[Show abstract] [Hide abstract] ABSTRACT: We examined the relationship between frequent use of telephone helplines and health service use over time in a cohort of 789 general practice attendees with depressive symptoms. Telephone helpline use (no use, non-frequent use, frequent use) was measured at 3, 6, 9 and 12 months and analysed using ordered logistic regression. Sixteen participants (2 %) reported frequent use of telephone helplines. Reporting frequent use was associated with visiting multiple general practitioners, using emergency services and visiting mental health specialists in the previous 3 months. Despite this pattern of service use, there was evidence that these services were not meeting the needs of frequent users of telephone helplines, as they were also more likely to report dissatisfaction with their access to health services compared to non-frequent and non-users of telephone helplines. Our findings suggest that a model of care which addresses the complex needs of frequent users of telephone helplines is needed.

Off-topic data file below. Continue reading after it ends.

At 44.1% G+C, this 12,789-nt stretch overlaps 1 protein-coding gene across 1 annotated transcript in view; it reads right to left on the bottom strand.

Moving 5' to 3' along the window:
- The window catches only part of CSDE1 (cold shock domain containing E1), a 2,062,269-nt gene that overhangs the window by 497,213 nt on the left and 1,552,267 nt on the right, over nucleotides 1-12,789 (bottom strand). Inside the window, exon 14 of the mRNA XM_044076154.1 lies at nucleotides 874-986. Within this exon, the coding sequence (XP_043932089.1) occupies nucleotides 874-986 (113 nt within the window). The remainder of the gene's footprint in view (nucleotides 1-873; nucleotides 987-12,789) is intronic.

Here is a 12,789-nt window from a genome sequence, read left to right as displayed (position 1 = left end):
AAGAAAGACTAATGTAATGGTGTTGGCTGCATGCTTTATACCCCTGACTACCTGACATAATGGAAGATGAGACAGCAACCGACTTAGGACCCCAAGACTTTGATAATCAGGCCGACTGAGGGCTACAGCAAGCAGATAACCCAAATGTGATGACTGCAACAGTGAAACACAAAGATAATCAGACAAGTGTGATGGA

Article · Sep 2015
    • Crisis helplines have provided support to individuals in the community who are experiencing personal crisis (including risk of suicide) since they were introduced in the 1950s and 1960s (Lester, 2002). Helplines are generally staffed by trained volunteers or para-professionals, allow callers to remain anonymous, and only cost the caller the price of a standard telephone call (Coman et al., 2001; Hall and Schlosar, 1995; Kalafat et al., 2007; Lester, 2002; Sawyer and Jameton, 1979). Many, though not all, are available on a 24-hour basis.